Big-room tech-house is nothing new to New York City—it’s soundtracked local warehouse parties like Resolute and Blkmarket for over a decade, before moving into Williamsburg clubs like Output and Shimanski in the mid-2000s. The sound was also no stranger to Pacha New York, where Speedy J and Chris Liebing, along with Ibiza titans like Carl Cox, played before the long-running venue closed in 2016. These days, you can catch tech-house DJs spinning everywhere from Meatpacking spots like Cielo to Bushwick’s The Brooklyn Mirage—a palatial indoor/outdoor venue run by Swiss promoters Cityfox. HYTE headliners Rodhad, Maya Jane Coles, and Peggy Gou have all played at dusty underground raves in New York in the past few years.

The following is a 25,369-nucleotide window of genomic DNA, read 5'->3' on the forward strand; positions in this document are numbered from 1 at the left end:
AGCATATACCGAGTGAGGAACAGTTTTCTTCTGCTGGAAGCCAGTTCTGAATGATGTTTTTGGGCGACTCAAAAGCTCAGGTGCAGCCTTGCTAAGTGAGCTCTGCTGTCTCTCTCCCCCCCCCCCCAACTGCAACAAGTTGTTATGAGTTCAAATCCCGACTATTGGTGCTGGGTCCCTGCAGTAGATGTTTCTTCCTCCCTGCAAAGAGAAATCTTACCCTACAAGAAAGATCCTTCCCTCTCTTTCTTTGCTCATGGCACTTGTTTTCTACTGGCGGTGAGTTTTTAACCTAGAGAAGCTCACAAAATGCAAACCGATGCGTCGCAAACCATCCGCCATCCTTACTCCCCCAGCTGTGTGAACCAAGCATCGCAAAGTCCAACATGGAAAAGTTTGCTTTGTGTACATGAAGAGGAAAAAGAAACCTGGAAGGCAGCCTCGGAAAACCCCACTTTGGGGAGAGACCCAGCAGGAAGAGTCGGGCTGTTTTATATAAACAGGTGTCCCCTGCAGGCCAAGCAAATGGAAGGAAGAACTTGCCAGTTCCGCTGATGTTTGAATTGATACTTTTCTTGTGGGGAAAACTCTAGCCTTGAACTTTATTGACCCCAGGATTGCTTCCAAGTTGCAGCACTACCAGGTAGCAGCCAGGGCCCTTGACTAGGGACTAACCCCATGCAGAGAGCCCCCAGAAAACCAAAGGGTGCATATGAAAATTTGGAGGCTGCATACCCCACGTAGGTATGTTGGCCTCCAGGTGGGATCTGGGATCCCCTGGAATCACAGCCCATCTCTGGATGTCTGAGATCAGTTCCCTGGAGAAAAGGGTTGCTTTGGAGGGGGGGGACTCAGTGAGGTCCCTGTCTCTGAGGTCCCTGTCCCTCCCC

But big German techno brands, like Time Warp and HYTE, are new to this corner of the world. Berlin-based HYTE was co-founded by Andy Bell, who also runs Ask My Management, an artist management company that reps DJs like Chris Liebing, Marcel Dettmann, and Loco Dice who regularly play at their parties in Ibiza.
Lineups at Time Warp read like an overview of the global dance music industry’s top players, with crate-digging DJs renowned for their masterful takes on house, techno, and everything in between—such as Laurent Garnier, Ricardo Villalobos, Sven Väth, and Nina Kraviz—regularly making appearances.